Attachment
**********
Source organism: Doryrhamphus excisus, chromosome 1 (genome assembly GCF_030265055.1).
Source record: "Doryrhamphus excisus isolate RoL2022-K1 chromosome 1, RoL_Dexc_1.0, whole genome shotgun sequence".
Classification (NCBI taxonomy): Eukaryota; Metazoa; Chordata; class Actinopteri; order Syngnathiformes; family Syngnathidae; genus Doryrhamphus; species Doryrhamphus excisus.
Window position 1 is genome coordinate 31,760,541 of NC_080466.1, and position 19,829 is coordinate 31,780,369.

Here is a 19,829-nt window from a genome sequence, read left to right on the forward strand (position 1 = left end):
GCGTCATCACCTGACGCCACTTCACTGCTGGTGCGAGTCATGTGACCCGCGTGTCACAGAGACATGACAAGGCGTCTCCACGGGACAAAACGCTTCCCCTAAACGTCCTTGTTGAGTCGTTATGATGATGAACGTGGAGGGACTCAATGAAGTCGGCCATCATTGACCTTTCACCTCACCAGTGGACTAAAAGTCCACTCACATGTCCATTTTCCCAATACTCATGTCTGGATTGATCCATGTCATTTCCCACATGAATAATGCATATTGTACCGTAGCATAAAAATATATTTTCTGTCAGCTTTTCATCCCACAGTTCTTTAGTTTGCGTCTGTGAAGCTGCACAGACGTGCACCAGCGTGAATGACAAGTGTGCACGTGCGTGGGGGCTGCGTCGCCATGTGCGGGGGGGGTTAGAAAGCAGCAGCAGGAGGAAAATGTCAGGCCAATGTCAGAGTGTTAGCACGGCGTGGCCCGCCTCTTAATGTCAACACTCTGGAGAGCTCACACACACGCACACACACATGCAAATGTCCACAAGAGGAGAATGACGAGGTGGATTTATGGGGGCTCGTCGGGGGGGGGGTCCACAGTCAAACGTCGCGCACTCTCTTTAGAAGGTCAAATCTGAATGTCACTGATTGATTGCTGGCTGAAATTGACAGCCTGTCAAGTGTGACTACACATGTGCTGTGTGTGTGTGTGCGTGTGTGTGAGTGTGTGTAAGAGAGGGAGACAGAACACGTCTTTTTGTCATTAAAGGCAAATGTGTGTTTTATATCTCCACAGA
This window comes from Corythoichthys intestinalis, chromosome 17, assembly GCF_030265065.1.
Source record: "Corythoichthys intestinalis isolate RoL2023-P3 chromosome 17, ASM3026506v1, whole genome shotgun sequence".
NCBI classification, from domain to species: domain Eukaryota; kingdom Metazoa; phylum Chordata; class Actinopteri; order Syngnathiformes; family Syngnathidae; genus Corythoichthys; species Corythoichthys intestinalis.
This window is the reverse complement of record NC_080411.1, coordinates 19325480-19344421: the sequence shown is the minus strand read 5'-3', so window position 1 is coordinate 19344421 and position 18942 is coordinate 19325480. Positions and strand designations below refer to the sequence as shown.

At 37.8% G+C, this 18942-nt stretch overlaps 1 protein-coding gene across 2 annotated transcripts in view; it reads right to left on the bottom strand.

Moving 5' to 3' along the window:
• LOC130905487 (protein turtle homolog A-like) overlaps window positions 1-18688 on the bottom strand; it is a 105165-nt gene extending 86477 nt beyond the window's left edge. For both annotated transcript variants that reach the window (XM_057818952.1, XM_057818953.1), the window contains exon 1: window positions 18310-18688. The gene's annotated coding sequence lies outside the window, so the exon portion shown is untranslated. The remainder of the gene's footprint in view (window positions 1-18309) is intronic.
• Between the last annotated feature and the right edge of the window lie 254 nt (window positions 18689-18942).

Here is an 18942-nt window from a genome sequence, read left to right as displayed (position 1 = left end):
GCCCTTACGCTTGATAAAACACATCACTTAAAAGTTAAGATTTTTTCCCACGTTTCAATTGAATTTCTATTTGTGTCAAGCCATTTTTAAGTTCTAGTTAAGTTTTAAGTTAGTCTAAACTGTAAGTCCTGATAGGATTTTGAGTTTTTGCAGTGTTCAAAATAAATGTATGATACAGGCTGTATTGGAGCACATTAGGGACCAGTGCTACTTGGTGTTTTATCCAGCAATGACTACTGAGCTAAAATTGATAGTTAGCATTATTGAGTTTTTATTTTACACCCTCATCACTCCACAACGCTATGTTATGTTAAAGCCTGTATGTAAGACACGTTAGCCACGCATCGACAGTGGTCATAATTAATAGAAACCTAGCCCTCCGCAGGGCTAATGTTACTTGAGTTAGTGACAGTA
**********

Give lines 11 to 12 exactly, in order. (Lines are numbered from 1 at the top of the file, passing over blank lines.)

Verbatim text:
At 37.8% G+C, this 18942-nt stretch overlaps 1 protein-coding gene across 2 annotated transcripts in view; it reads right to left on the bottom strand.

Moving 5' to 3' along the window: